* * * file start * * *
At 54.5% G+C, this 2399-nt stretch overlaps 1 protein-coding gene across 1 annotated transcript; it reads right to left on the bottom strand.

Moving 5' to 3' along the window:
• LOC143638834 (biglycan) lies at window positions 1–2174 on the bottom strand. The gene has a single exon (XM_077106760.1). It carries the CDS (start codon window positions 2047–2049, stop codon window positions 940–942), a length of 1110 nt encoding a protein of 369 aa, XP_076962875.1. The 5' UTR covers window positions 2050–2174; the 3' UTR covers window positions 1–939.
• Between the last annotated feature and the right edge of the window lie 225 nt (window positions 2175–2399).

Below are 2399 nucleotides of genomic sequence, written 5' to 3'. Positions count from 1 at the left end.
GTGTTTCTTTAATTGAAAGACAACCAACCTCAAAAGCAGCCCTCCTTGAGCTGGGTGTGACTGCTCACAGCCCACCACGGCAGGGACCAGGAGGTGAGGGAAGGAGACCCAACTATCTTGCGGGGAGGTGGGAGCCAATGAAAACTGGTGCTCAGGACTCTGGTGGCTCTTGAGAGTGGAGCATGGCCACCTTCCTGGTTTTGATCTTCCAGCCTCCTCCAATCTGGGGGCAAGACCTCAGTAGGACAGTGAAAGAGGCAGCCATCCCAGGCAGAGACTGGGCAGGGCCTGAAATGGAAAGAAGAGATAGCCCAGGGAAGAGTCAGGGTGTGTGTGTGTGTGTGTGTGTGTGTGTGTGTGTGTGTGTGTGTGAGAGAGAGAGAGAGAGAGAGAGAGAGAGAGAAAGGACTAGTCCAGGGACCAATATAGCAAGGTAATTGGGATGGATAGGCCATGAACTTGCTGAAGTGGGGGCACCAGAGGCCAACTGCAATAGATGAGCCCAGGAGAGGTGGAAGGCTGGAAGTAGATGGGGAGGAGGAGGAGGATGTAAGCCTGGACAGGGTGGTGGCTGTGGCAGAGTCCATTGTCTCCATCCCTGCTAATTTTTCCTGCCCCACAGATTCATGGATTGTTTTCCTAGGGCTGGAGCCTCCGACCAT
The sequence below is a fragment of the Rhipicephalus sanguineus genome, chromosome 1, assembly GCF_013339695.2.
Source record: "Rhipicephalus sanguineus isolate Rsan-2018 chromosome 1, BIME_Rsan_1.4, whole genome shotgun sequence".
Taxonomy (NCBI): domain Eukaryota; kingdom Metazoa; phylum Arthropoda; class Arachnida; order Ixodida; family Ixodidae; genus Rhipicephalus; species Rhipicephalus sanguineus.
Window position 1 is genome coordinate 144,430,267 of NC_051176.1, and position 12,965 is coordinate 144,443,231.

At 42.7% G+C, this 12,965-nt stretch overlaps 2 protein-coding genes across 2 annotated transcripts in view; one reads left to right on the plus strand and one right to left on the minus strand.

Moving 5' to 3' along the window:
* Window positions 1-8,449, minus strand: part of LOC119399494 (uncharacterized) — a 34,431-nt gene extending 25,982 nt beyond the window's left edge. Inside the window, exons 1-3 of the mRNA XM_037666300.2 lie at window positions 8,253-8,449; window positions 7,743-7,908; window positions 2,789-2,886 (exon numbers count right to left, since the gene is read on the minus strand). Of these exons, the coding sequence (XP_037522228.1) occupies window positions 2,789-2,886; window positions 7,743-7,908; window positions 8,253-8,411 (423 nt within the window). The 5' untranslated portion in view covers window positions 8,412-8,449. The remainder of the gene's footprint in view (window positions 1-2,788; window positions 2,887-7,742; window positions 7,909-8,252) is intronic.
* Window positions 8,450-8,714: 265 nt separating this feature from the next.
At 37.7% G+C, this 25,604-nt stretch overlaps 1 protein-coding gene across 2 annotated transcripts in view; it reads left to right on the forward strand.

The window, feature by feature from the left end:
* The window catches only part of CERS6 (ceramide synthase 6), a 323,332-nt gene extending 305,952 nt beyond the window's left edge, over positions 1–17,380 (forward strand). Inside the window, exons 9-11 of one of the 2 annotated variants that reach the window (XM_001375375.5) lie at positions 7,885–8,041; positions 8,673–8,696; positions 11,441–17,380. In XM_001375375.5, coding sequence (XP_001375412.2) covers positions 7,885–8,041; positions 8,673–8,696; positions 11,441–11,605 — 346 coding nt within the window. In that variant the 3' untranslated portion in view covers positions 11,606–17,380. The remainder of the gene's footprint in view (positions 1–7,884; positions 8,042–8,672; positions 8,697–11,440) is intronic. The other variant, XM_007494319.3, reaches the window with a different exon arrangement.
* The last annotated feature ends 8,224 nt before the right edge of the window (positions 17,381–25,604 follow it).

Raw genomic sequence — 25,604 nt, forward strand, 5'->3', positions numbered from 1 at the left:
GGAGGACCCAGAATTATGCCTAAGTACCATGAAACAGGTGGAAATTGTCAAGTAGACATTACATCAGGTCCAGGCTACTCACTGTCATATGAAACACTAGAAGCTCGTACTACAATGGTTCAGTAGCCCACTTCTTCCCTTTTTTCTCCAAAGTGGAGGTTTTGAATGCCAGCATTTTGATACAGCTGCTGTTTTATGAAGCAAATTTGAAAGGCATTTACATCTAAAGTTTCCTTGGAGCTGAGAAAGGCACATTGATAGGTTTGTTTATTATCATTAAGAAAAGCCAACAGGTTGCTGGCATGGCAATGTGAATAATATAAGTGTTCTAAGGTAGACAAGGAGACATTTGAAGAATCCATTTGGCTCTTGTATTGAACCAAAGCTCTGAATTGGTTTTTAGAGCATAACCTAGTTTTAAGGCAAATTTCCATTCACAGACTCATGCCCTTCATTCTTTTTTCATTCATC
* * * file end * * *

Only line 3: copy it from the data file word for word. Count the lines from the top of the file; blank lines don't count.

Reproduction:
• LOC143638834 (biglycan) lies at window positions 1–2174 on the bottom strand. The gene has a single exon (XM_077106760.1). It carries the CDS (start codon window positions 2047–2049, stop codon window positions 940–942), a length of 1110 nt encoding a protein of 369 aa, XP_076962875.1. The 5' UTR covers window positions 2050–2174; the 3' UTR covers window positions 1–939.